However, even if we were to allow that the events given there are historical (a concession which many historians would be unwilling to make), and then concede further that these events form the basis of the Ragnar legend, then we would still have that the person on whom the legend was based did not have the right name.
We have already seen that the only historically attested Ragnar (Reginheri) cannot reasonably be regarded as a historical prototype for Ragnar Lothbrok. Thus, it appears that the best attempt to argue for a historical Ragnar Lothbrok is to propose (as has been done on numerous occasions) that Ragnall and Lothbrok were both the same person, and then assume that the similar (but different) names Ragnall and Ragnar were accidently confused. In his article "Ragnarr Lothbrok in the Irish Annals?" [Proceedings of the Seventh Viking Congress, 1976, pp. 93-123], R. W. McTurk approached the problem from the viewpoint of looking in the statements made in the sources, and seeing what assumptions would have to be made about those statements in order for us to accept a historical Ragnar Lothbrok who was a member of the Danish royal family. In my opinion, his requirement that Ragnar should be a member of the Danish royal family is not really needed in order to argue for Ragnar Lothbrok's historical existence, and this requirement led to a long discussion of the genealogical relationships of the early Danish kings (not always convincing) which were not of immediate relevance to the question of Ragnar Lothbrok's historical existence. Thus, I am going to approach the problem in much the same way as R. W. McTurk did, but without making any requirements about the genealogical origin of Ragnar Lothbrok. Thus, suppose we were to assume that Ragnall and Lothbrok both existed and were the same person, from which it could then reasonably be assumed that man named "Ragnall Lothbrok" existed (later misnamed "Ragnar Lothbrok" by a minor error in the Icelandic sources). If, as a thought experiment, we claim that this is the case, then there appear to be six assumptions which are necessary and a seventh which is highly desirable:
Of the above assumptions, numbers (1) through (6) are crucial if one wishes to argue that Ragnall and Lothbrok were the same, and (7) is needed also if it is to be assumed that the information given by Ari is accurate. Given the noncontemporary nature of the first two items, along with the contradictions present some of the others, there is a very small chance that all six of the crucial assumptions are correct. [Note: That some, or even most, of the assumptions are true is likely, but that is not sufficient.] However, if any one of the first six items is false, then the case for Ragnall being the same as Lothbrok collapses, and we must conclude that the "Ragnall Lothbrok" attempt for a historical Ragnar Lothbrok is unsatisfactory. Even though this list is relaxed considerably from the more stringent list given by McTurk in his article, the result is similar.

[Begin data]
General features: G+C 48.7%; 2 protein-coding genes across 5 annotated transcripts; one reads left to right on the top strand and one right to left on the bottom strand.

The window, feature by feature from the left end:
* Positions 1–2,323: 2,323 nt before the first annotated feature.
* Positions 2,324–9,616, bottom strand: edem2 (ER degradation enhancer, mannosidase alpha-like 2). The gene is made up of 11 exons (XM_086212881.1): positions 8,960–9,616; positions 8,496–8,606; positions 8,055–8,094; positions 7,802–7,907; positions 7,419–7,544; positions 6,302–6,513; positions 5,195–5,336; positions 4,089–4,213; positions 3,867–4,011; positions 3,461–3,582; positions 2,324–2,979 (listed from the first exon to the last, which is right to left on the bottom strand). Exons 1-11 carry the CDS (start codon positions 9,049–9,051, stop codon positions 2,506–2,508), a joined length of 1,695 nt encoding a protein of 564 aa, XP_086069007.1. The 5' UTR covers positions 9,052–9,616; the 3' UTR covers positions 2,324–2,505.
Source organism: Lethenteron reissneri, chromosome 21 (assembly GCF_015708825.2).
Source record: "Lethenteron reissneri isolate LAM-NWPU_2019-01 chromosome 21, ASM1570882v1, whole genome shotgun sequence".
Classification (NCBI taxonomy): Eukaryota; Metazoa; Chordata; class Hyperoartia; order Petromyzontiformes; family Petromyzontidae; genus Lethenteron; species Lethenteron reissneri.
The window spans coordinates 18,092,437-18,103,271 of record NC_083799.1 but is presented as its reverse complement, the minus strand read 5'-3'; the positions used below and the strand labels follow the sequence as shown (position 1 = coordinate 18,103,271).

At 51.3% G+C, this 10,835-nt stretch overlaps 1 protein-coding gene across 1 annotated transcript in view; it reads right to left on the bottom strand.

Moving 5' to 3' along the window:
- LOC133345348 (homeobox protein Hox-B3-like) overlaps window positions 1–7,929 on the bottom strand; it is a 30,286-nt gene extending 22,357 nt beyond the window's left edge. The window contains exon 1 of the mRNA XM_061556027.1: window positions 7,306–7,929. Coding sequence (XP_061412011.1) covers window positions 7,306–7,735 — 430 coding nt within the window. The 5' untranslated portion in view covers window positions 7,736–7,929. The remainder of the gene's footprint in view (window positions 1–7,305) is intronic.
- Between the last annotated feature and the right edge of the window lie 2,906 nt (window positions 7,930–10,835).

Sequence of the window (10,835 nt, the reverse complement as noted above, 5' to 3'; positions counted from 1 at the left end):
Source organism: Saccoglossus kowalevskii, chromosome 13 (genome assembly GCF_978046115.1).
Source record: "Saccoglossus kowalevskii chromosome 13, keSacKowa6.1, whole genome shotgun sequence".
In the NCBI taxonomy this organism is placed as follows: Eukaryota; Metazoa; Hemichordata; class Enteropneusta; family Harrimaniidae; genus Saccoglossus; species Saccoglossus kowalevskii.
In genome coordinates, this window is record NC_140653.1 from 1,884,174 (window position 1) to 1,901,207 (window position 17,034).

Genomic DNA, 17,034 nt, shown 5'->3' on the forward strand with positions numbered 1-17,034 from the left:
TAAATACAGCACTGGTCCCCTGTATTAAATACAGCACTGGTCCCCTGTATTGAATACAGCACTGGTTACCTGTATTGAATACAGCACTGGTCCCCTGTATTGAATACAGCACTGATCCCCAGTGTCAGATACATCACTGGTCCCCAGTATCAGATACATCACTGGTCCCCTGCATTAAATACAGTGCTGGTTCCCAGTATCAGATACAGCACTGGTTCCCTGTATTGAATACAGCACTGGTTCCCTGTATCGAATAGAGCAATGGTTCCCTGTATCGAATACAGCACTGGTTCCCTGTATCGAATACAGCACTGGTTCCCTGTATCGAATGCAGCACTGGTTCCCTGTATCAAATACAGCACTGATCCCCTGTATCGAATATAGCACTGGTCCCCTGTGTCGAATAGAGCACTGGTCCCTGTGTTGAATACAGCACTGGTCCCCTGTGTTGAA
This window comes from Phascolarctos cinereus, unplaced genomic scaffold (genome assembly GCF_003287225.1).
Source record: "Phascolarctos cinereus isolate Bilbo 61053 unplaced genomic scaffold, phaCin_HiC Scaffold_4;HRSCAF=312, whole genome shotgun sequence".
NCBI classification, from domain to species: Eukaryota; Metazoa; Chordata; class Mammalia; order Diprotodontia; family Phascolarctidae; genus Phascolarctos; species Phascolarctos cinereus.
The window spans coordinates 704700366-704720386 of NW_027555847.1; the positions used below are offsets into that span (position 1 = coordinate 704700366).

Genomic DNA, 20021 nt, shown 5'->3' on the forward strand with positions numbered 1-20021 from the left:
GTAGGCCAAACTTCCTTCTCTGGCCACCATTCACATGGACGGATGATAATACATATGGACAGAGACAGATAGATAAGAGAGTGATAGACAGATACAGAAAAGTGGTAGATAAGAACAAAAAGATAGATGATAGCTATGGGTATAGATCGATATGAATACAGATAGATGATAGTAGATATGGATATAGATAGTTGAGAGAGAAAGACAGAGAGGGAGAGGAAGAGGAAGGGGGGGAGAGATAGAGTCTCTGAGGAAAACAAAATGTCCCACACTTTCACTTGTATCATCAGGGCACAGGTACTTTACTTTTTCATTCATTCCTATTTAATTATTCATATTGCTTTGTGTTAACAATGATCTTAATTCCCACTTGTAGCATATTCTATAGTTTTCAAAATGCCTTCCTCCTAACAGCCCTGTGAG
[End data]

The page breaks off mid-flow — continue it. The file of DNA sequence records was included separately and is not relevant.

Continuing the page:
Since all of the above attempts to find a historical Ragnar Lothbrok fail to satisfy the mentioned criteria, Lothbrok and Ragnall come from noncontemporary sources which are themselves open to suspicion, and the historical records show nobody else (as far as I know) who could be plausibly identified with Ragnar Lothbrok, it must be concluded that Ragnar Lothbrok is not historical according to the terms described above. In fact, if there is any historical basis to Ragnar Lothbrok legend, it is quite likely that Ragnar Lothbrok is the result of combining two or more distinct individuals into a single character having the attributes of both, in much the same way as Ragnar Lothbrok's legendary "father" Sigurd Ring is in fact a composite of two different men who fought against each other for the Danish throne in the year 814, Sigifridus ("Sigurd") and Anulo (of which "Ring" is a translation of Latin "Annulus"). However, such composite characters cannot be considered as historical, and there is no evidence which comes close to being contemporary which shows that either Lothbrok or Ragnall existed.
The most ambitious attempt to portray Ragnar Lothbrok as a historical figure is "Scandinavian Kings in the British Isles 850-880" by Alfred P. Smyth (Oxford University Press, 1977). For a very critical examination of Smyth's views, see "High-kings, Vikings and other kings", by Donnchadh O' Corrain, in Irish Historical Review, vol 21 (1979), pp. 283-323 (very highly recommended). Both of these sources cite numerous other relevant sources for those who are interested in further details.
[Note: The usual apologies if my transliterations from the Old Norse alphabet into the alphabet available to me is a bit sloppy.]